A Brand New DecadeA Brand New Decade
Should old acquaintance be forgot and never brought to mind? These lyrics from the traditional New Year's Eve song Auld Lang Syne often sung in full voice and revelry seem especially fitting as we bid farewell to 2009. The oft-misunderstood words probably have as many translations as there are singers. It is a Scottish tune written by struggling poet and songwriter Robert Burns, first published in
January 15, 2010
‘Should old acquaintance be forgot and never brought to mind?’
These lyrics from the traditional New Year's Eve song “Auld Lang Syne” — often sung in full voice and revelry — seem especially fitting as we bid farewell to 2009.
The oft-misunderstood words probably have as many translations as there are singers. It is a Scottish tune written by struggling poet and songwriter Robert Burns, first published in 1796. Burns borrowed heavily from a poem written during the mid-16th century by Sir Robert Ayton. An interesting side note — Burns was also a tax collector.
Translated, the first verse is actually: “Should old acquaintance be forgot and never brought to mind, should old acquaintance be forgot, and days of long ago.” Then, the chorus: “For old long ago, my dear, for old long ago, we will take a cup of kindness yet, for old long ago.”
Many in the pork industry are more than ready to put the trials and tribulations of 2009 behind us. It will stand as one of the most financially and psychologically taxing years — ever.
A Year, A Decade
Misfortune came early in the year in the form of the novel H1N1 influenza virus, which many in the popular news media continue to stubbornly call “swine flu,” inflicting real and subconscious doubts in consumers' minds about the safety of eating pork. Many cried “foul,” but the moniker persists.
Then there was the corn crop. Good in some parts, not so much in others. Cool, wet weather not only hampered the crop's maturity and harvest, it left behind pesky molds and mycotoxins that will likely haunt us throughout the coming year.
Ceremoniously, flipping the calendar to 2010 put the less-than-stellar year behind us, but more startling to me was the realization that Dec. 31 marked the end of the first decade of the new millennium.
Wasn't it just yesterday that we fretted about the Y2K meltdown? A non-event, it turns out, but there was a great deal of hand-wringing as we entered a new century.
Hog and pork prices gyrated during the decade — beginning at a historic low point, rallying through the mid-years to show promise and profit. But plentiful supplies and unprofitable prices have tapped heavily into producers' net worth the past two years.
Production levels and pork exports provided the high points for the decade. Reproductive performance showed steady improvement, but also counterbalanced efforts to trim overall production throughout the past several quarters. Still, U.S. producers reinforced their position as leading contenders in the world of least-cost production.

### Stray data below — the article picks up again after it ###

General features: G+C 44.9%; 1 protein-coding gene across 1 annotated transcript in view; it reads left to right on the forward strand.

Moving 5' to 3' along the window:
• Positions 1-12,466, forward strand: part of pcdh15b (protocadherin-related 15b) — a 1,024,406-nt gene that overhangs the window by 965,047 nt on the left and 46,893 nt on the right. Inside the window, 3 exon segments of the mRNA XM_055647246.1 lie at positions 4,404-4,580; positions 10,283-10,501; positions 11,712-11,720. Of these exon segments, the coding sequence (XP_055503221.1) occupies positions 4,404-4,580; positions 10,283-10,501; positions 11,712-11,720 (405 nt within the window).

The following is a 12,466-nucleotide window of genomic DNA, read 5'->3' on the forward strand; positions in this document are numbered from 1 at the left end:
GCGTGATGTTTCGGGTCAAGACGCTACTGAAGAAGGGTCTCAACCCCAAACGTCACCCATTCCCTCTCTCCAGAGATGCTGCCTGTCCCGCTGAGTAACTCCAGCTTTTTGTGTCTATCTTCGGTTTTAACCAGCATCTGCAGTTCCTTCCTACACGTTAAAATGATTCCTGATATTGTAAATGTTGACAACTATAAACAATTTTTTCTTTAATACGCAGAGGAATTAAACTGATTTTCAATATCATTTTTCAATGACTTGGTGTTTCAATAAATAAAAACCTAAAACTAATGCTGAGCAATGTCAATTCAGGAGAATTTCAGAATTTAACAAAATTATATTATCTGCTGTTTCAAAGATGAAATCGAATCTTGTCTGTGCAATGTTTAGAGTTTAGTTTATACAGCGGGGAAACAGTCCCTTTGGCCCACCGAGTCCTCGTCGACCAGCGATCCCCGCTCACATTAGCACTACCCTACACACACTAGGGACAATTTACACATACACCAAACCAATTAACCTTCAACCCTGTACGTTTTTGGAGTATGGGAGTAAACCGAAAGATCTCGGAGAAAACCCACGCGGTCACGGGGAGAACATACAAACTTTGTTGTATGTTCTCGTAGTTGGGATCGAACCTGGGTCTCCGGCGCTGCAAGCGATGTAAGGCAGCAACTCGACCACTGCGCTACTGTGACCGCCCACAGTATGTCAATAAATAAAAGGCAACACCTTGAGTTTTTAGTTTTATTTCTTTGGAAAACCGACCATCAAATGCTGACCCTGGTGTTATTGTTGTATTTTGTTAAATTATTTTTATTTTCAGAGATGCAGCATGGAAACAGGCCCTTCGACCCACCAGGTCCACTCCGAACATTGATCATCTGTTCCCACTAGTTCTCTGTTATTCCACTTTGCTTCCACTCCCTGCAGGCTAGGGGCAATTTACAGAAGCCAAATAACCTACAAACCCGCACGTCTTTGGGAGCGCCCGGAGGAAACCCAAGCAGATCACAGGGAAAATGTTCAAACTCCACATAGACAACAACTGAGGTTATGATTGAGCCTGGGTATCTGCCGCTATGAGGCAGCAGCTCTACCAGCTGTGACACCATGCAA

As the U.S. and global economy sputtered into a full-fledged recession, pork's market share held relatively steady, but foreign buyers delivered political punches by curbing pork purchases. The lessons learned — be wary of banking too heavily on fickle export markets.
To recap, in the decade of the '00s of the new millennia: The Y2K bug was averted, a presidential election was deadlocked, terrorists used airplanes as deadly weapons and unnerved a nation, the iPod was unveiled, an Iraqi dictator was brought to justice, Enron crumbled, Hurricane Katrina hit, a major freeway bridge in Minneapolis collapsed, a young Senator from Illinois became the first African-American president of the United States, unemployment climbed to 10.2%, and Twitter and Facebook entered the world's vocabulary and launched a new social media.
Looking 10 years hence, the debate over alternative energy sources — solar, wind, natural gas and biofuels — will continue, global warming will ensnarl debate among scientists and legislators, carbon-trading may become a new international currency, broadband access will expand to rural areas, and the untangling of a national health care initiative will likely consume the next decade.
Closer to home, the march toward more efficient use of feed grains and energy resources will reach deeper into pork producers' production methods, while more stringent biosecurity measures, new vaccines and disease eradication efforts will be launched. Marker-assisted genetic selection, semen sexing and cryopre-served boar semen are likely to gain more favor.
When things get better — and they will — and you're tempted to coast a little, don't do it! The lessons learned and the challenges mastered will prove invaluable in the next and succeeding hog cycles. Constant focus on efficiency and sustainability is always a good bet.
I'll close, then, in the spirit of Auld Lang Syne, lifting a cup of kindness in salute to a year most are ready to shed, but a year we cannot and should not forget. Here's wishing you all good health and higher hog prices. Cheers!
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